JANUARY is a time for taking stock-reviewing the recent past and anticipating the future. Accordingly, this issue has a single theme: to consider the state of the world with regard to peace and war. We are fortunate to have as a guest co-editor one of the world's great scholars, Anatol Rapoport, who teaches Peace and Conflict Studies at the University of Toronto and is famous for his important work in decision theory. Professor Rapoport invited a number of knowledgeable writers to contribute by reviewing conditions in some of the perilous spots of the world. Of course, our minds are especially preoccupied with the Middle East, where war clouds continue to gather. By the time this issue reaches you, the situation may be very clear-for better or worse. However, in November, when it was unclear, we submitted a list of questions to four experts on global affairs: William Epstein, W.D. Macnamara, Betty Reardon, and Douglas Roche. You'll find their answers starting on page 10, after some remarks on the Gulf crisis by Leonard V. Johnson and Dietrich Fischer.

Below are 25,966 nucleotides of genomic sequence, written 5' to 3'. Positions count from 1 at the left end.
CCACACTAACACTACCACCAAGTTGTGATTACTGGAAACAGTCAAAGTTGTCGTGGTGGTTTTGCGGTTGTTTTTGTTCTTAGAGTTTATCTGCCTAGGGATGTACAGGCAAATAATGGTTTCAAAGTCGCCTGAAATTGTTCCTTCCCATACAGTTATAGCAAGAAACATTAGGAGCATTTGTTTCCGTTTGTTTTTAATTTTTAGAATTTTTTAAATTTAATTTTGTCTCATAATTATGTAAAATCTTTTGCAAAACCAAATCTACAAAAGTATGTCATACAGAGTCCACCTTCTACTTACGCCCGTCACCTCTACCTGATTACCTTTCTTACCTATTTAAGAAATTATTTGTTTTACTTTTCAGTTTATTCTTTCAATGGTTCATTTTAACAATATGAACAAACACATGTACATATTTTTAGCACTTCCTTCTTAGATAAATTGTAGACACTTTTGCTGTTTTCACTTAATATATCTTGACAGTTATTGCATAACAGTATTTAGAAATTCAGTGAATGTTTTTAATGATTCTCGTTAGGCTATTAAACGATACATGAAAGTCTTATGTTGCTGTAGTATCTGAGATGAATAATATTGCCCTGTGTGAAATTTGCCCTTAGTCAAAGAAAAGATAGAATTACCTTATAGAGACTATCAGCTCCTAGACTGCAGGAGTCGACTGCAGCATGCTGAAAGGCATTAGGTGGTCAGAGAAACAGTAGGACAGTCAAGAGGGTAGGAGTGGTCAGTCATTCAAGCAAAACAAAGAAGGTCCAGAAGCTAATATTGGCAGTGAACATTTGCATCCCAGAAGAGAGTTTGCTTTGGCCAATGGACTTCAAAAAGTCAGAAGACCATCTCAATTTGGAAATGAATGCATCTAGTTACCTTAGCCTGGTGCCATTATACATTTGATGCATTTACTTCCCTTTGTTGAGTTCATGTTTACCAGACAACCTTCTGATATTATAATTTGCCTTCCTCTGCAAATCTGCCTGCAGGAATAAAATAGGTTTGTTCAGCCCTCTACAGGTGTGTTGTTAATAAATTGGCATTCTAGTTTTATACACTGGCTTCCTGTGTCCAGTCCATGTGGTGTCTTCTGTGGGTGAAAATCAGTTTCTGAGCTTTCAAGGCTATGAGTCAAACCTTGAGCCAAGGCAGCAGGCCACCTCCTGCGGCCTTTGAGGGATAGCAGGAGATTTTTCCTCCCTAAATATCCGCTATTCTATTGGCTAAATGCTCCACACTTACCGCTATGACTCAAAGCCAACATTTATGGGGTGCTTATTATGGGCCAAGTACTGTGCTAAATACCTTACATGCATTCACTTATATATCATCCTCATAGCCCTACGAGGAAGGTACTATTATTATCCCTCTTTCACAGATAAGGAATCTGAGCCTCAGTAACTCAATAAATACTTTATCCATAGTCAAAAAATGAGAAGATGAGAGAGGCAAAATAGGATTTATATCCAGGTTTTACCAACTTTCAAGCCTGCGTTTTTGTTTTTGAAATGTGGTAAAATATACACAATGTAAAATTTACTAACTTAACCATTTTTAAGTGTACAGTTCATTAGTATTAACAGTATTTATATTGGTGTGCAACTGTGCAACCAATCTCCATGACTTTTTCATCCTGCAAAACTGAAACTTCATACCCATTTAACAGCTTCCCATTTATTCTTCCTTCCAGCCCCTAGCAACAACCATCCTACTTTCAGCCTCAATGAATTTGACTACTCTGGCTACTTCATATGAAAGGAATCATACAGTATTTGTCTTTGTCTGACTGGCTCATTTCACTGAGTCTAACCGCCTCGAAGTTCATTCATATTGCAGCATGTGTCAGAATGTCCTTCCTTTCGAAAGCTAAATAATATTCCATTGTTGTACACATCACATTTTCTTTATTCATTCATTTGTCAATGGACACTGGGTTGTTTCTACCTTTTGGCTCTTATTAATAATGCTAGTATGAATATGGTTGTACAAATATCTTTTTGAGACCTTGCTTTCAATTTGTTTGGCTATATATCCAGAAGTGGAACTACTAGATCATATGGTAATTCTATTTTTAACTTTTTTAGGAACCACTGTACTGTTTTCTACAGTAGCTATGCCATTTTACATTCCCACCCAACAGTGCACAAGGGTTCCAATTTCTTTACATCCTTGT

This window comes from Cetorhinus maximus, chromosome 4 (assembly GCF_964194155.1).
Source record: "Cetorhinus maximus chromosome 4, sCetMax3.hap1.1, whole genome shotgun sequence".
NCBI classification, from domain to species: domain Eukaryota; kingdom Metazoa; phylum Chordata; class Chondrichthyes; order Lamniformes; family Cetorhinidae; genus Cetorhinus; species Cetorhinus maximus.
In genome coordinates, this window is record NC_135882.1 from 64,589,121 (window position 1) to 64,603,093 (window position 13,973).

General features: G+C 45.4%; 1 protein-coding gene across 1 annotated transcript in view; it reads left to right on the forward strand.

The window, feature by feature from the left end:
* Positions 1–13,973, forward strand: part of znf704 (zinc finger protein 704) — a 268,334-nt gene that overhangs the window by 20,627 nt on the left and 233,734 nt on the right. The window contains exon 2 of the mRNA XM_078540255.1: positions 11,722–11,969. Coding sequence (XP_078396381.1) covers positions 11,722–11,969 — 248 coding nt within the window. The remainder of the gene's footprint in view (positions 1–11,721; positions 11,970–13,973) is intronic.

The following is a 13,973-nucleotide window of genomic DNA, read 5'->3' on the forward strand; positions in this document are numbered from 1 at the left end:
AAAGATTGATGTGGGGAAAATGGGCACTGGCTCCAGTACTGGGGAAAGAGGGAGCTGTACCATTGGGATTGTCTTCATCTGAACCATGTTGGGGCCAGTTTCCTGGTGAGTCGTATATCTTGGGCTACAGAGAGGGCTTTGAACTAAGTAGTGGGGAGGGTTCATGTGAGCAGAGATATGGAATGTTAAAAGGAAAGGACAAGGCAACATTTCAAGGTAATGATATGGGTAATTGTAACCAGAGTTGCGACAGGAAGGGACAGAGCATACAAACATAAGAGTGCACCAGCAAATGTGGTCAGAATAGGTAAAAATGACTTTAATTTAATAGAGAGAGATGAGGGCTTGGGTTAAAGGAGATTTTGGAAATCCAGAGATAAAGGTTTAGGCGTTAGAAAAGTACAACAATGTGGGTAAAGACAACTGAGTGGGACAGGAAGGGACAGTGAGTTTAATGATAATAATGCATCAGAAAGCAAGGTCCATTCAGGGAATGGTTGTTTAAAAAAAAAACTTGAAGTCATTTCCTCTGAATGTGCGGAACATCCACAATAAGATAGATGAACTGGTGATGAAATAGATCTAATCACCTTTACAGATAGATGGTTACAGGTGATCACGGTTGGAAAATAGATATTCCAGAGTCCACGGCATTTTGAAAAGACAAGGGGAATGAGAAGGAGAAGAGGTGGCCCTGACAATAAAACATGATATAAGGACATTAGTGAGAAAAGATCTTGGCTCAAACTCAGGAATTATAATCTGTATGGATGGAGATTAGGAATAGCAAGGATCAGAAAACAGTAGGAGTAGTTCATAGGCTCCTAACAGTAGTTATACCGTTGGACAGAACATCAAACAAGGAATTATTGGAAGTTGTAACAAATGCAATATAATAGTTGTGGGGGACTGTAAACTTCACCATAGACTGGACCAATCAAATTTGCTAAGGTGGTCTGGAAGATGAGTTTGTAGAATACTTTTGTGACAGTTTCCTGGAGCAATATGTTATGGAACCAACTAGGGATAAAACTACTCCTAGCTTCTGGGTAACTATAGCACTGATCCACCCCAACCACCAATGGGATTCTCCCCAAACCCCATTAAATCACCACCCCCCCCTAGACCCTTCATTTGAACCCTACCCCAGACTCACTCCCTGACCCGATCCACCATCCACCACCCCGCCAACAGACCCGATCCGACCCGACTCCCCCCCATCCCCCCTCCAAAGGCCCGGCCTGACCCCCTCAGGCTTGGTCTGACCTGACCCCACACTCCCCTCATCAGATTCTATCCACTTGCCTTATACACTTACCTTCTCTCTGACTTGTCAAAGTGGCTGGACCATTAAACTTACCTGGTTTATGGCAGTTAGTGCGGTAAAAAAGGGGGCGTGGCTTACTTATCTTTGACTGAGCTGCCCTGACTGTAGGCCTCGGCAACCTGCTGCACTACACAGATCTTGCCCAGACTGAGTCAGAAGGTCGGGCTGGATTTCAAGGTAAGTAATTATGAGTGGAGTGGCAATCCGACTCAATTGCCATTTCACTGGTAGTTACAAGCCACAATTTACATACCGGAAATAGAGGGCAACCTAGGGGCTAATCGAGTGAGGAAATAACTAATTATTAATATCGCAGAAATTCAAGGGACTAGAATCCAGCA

We have both an editorial by Anatol Rapoport and his review of the "twelve most unfortunate countries in the world"-the places that are suffering. most from war. Some of those unfortunate countries are covered in greater detail in the reviews of South Africa, China, Burma, East Timor, Sudan, and the Soviet Union.
We have a letter from Germany and news of the founding meeting of Helsinki Citizens Assembly in Prague. We expect this organization to become an immensely important force for international cooperation. If you are interested in supporting the Helsinki Process within Canada, contact Fergus Watt at the World Federalists, 145 Spruce Street, Ottawa.
And finally, we mourn the passing of two peace activists, Kathleen Gough and Robin Kobryn. They will be missed.